Minority medical residents face burden of bias during training
Black, Hispanic, and Native Americans constitute one-third of the U.S. population, but only 9% of practicing physicians. To address the lack of diversity and inclusion in medicine, Yale physicians conducted a study exploring the role of race and ethnicity in minority resident training experiences.
The research team, led by Dr. Aba Osseo-Asare, conducted qualitative interviews with more than two dozen minority residents during a conference in 2017. The participants represented a range of races and ethnicities as well as medical specialties and geographic locations. They were asked about their general experiences as residents, specific incidents involving race and discrimination, and the diversity climate at their institutions, among other questions.
Three major themes emerged from the interviews. Minority residents described daily experience of bias and microaggressions. They also detailed being asked to serve as race/ethnicity "ambassadors" to help resolve issues of diversity at their institutions. Third, the residents reported experiencing a dichotomy between their professional and personal identities. Instances of bias were often subtle or covert, the researchers observed.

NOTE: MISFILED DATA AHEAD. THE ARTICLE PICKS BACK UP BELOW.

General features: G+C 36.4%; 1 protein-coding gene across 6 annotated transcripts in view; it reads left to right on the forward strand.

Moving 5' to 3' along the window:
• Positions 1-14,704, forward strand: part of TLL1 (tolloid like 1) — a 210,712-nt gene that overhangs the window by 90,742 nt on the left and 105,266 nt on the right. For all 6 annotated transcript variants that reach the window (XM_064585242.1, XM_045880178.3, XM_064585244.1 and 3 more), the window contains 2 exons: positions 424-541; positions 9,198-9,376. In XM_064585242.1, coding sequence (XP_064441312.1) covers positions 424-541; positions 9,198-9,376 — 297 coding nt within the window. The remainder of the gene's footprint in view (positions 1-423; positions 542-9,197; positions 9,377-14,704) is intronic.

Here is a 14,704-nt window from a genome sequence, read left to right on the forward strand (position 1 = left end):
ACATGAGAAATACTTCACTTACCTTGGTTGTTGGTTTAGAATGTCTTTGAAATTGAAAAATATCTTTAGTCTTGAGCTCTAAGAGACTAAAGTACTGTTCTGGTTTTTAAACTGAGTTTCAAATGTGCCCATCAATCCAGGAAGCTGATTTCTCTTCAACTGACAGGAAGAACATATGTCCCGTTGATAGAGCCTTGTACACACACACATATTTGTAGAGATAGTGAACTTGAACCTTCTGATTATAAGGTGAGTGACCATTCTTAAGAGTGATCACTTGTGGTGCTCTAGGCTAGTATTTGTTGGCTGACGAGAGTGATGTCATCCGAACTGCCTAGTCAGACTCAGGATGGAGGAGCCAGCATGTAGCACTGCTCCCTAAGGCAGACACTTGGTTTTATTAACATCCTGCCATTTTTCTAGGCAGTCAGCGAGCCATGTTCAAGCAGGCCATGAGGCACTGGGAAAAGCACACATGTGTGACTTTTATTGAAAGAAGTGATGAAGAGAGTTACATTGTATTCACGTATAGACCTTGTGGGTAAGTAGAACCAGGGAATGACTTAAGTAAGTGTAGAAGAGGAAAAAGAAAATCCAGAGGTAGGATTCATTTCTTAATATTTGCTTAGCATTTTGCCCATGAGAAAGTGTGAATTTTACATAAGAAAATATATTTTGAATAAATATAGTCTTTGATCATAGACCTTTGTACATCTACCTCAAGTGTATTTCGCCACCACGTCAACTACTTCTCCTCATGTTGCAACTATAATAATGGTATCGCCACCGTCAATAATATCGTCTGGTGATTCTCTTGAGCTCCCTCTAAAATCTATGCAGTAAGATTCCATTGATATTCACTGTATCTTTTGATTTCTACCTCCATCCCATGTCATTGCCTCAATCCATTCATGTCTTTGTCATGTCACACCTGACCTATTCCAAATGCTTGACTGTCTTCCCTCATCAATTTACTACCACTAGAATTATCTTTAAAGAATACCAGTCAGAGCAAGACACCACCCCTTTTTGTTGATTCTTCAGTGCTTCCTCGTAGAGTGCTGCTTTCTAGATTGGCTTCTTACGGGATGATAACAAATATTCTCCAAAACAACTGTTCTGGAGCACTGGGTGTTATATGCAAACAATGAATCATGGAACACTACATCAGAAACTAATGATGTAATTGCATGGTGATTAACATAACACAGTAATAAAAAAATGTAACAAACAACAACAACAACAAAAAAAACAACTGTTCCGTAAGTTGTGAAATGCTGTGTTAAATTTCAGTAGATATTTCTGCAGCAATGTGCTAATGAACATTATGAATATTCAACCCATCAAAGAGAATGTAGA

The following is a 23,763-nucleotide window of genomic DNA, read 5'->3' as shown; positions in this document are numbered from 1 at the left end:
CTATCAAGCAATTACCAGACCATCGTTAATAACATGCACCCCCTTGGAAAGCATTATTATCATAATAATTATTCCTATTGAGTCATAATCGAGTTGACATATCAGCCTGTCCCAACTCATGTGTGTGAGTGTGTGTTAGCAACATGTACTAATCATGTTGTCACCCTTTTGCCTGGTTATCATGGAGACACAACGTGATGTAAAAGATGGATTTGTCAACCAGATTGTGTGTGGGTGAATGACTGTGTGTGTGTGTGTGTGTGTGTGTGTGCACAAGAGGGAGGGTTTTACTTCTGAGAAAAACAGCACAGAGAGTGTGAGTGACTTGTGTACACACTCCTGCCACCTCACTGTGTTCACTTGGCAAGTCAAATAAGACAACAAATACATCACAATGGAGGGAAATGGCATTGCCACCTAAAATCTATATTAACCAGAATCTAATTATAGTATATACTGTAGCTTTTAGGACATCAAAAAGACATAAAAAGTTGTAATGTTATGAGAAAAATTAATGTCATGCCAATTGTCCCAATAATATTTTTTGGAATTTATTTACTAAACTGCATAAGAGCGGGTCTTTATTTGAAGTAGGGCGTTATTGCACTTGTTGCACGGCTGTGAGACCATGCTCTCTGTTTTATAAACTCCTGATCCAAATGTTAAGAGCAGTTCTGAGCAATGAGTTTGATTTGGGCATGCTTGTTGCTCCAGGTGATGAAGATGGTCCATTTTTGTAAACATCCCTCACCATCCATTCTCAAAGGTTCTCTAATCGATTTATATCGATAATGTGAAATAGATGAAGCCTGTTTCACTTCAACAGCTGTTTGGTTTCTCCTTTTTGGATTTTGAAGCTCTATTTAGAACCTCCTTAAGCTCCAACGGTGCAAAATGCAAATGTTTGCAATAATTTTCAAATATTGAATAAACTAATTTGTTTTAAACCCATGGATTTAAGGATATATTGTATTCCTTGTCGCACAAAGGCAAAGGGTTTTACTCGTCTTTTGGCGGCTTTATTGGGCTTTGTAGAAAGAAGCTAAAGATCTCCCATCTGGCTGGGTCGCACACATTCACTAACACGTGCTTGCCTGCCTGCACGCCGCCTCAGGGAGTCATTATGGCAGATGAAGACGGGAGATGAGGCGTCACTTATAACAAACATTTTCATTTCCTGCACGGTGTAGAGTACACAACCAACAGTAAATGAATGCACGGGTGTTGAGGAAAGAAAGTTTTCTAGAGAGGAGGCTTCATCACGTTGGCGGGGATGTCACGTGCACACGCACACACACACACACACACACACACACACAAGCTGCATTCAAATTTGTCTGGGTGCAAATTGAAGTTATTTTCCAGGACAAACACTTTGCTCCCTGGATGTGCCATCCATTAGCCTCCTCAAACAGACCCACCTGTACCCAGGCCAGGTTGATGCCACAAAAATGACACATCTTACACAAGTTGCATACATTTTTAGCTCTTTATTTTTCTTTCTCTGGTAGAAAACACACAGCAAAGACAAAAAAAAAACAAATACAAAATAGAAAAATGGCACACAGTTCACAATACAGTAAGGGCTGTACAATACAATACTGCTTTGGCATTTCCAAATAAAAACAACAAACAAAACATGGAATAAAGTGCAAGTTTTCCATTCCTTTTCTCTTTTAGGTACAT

To address this complex problem, the research team pointed to a recently established requirement that all residency programs promote recruitment and retention of a diverse workforce. Lead author Osseo-Asare suggested that programs take more ownership for diversity and inclusion in ways that do not place undue burden on minority residents alone—burdens that could limit educational opportunities and contribute to burnout among minority residents. Strategic planning to promote diversity and inclusion can include more proactive efforts, such as forums for discussing racial issues and anti-bias training.
The study was published in JAMA Network Open.